Leander Clark College

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For the defunct college in Ohio, see Western College for Women
Ruins of the first college building at Toledo, Iowa, after the fire of 1889.

Leander Clark College, originally named Western College, was a college in Iowa, United States. It operated from 1857 to 1919, when it was absorbed into Coe College.


Western College was established in 1857 by the United Brethren in Christ at a location north of Shueyville in Linn County, Iowa. It was named "Western" because it was the denomination's first college west of the Mississippi River [1]

In 1881, the college, which was facing financial difficulties, moved to Toledo because of a pledge of $20,000 in financial support from that community's residents.[1] Enrollment grew rapidly in Toledo, whose residents' religious values were more compatible with the college's values than had been the case in Linn County. Enrollment grew from 80 students when Western College started operations in Toledo, to 196 students by the end of that school year, and an eventual total of more than 400.[2]

On December 26, 1889, a major fire that destroyed much of the college's property, but the facilities were later rebuilt. The campus eventually grew to occupy 16 acres (6.5 ha) in Toledo.[2]

In 1906, Western College changed its name to Leander Clark College in honor of a local benefactor, Major Leander Clark, a United Brethren member who donated $50,000.[1][2] The college had made an announcement in 1902 promising to change its name in honor of anyone who would donate $50,000 to start an endowment fund to help the school resolve its financial troubles. In 1903, Clark responded to this announcement with a promise to donate that amount if the college could raise an additional $100,000 for its permanent endowment before January 1, 1906. The college met Clark's challenge in 1905, largely because of a $50,000 donation from Andrew Carnegie.[3] In spite of that assistance, the college went bankrupt and merged with Coe College in 1919, bringing a $200,000 endowment to the merger along with its faculty and students.[1][2] The Leander Clark campus became a state juvenile home.[4][5]

After the merger, an heir of Leander Clark filed a lawsuit asking for the return of the funds that Clark had provided to the college. The lawsuit asserted that the college had agreed to operate as an educational institution named for Leander Clark, and that it breached its contract with Clark when it ceased to exist under his name. In 1922, the Supreme Court of Iowa decided the case in favor of the college, finding that the primary purpose of Clark's gift was not to perpetuate his name, but to support education.[6]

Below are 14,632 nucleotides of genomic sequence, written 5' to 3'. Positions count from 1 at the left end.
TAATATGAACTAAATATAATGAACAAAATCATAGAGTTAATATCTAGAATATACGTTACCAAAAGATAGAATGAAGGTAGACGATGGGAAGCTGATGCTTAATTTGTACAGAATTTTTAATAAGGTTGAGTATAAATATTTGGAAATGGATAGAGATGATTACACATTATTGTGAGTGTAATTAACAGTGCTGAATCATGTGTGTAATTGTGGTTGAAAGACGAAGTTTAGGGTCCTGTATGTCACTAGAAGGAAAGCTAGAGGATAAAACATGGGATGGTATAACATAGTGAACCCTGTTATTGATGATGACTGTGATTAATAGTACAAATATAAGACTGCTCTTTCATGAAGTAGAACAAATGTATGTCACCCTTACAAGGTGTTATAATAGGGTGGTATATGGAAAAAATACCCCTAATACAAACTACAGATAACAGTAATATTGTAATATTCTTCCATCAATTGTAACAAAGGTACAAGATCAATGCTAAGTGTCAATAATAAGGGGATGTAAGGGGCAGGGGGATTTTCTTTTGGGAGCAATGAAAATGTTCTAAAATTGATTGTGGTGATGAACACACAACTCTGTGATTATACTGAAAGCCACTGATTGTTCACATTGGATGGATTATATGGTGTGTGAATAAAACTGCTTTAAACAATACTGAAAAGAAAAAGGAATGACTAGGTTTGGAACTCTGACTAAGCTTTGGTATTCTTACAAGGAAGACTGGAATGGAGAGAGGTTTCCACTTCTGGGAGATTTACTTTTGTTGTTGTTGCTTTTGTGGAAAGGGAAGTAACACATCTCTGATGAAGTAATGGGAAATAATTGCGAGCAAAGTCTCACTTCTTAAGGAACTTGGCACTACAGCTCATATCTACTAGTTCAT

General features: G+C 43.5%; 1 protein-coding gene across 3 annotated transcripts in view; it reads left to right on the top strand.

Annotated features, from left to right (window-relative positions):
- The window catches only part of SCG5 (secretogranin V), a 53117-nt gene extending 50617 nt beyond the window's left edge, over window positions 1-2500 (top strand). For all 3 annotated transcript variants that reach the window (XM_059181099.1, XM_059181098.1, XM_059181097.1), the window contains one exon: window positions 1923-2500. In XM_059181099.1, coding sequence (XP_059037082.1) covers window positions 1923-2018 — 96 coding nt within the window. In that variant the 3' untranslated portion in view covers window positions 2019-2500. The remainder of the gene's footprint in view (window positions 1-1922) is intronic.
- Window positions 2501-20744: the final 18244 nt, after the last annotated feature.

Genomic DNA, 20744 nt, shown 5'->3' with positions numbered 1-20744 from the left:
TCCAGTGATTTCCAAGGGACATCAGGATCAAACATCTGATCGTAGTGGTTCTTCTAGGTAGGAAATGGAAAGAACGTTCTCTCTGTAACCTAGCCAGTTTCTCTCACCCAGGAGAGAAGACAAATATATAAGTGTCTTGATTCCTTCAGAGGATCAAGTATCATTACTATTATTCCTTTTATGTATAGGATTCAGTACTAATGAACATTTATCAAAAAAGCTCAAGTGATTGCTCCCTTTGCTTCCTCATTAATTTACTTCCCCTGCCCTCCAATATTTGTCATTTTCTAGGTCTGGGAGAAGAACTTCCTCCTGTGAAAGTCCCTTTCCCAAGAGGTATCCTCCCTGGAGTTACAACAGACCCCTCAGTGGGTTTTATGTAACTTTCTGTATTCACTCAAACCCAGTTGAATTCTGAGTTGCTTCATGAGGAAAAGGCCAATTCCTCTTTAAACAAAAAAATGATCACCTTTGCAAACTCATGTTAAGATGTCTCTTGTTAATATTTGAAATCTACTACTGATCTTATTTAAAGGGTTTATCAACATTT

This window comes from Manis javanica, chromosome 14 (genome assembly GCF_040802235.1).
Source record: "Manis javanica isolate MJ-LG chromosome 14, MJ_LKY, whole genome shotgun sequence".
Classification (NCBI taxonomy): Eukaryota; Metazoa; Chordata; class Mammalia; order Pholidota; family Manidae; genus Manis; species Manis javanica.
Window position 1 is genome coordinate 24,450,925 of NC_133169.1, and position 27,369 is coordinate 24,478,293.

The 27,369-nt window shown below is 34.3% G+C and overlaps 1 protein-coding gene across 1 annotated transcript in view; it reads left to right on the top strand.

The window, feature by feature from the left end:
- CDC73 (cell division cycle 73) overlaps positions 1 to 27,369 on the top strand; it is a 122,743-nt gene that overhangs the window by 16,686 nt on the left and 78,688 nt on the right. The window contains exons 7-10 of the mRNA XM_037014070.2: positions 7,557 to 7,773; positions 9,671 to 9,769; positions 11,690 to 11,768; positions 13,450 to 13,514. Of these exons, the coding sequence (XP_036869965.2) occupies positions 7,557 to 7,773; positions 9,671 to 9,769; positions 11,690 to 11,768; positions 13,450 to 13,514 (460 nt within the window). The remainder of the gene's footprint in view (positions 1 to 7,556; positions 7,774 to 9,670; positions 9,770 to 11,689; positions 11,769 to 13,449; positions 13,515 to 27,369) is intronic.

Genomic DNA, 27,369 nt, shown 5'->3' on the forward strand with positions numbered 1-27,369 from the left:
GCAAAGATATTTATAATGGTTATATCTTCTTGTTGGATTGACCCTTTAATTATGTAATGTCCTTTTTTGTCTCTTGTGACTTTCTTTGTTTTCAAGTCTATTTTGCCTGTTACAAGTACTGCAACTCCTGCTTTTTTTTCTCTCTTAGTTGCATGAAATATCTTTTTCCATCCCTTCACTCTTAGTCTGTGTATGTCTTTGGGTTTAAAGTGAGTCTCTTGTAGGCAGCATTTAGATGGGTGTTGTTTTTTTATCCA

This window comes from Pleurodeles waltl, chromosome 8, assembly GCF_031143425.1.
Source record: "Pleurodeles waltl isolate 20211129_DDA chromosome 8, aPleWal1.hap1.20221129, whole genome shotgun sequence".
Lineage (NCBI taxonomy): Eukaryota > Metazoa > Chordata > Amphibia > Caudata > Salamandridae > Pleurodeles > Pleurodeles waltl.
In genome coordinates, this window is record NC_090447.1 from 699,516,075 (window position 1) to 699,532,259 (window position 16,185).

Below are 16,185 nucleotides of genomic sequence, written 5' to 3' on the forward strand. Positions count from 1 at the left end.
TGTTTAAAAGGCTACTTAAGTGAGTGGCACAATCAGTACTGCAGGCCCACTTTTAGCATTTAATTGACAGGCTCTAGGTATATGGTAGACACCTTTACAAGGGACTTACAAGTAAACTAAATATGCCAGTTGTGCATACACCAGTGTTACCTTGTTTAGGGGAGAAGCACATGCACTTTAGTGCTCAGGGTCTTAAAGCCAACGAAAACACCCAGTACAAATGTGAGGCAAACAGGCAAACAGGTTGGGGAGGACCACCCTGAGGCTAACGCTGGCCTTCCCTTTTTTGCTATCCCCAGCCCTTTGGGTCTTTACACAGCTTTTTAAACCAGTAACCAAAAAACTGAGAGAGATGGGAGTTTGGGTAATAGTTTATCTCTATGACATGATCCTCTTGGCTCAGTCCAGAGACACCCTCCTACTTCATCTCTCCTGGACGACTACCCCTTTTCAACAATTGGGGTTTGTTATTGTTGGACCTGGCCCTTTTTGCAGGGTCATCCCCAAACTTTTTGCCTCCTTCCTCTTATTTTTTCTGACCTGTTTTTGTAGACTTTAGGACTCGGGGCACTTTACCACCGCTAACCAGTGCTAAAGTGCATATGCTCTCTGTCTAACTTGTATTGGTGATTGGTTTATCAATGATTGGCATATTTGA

Student body[edit]

Western College was coeducational from its founding.[1] In 1910, Leander Clark College officials told a researcher that the college had enrolled "a number of" African American students, but none had ever graduated.[7]


Leander Clark College fielded intercollegiate American football,[8] baseball,[9] and basketball teams.[10] The football team had overall records of 2-6 against Grinnell College[8] and 0-3 against Cornell College.[11]

Notable alumni[edit]

See also[edit]


  1. ^ a b c d e Western College - A Brief History Archived 2010-06-05 at the Wayback Machine, Coe College Archives website, accessed June 21, 2010
  2. ^ a b c d Mike Donahey, Leander Clark College, The Times-Republican (Marshalltown, Iowa), August 2009
  3. ^ Henry W. Ward (1911), Western, Leander-Clark College, 1856-1911, Otterbein Press, Dayton, Ohio.
  4. ^ Don M. Griswold, Scarlet Fever in a State Juvenile Home, The American Journal of Public Health 1923 June; 13(6): 465–469.
  5. ^ John Speer, Old IJH Powerhouse demolished, Toledo (Iowa) Chronicle, August 4, 2009
  6. ^ Lupton et al. v. Leander Clark College (Supreme Court of Iowa, April 4, 1922), 187 Northwestern Reporter 496.
  7. ^ "Negro Alumni of the Colleges of Iowa", by Prof. Paul S. Peirce, in W.E.B. Du Bois and Augustus Granville Dill, eds., The College-Bred Negro American (Report of a Social Study made by Atlanta University under the patronage of the Trustees of the John F. Slater Fund; with the Proceedings of the 15th Annual Conference for the Study of the Negro Problems, held at Atlanta University, on Tuesday, May 24th, 1910). The Atlanta University Publications, No. 15. Page 30.
  8. ^ a b Grinnell College Football -- All-Time Records vs Opponents, Grinnell College website, accessed June 21, 2010
  9. ^ The Grinnell Review 1913, page 129
  10. ^ Luther College through sixty years, 1861-1921, page 346
  11. ^ All-Time Series Records, Cornell College website, accessed June 21, 2010

Further reading[edit]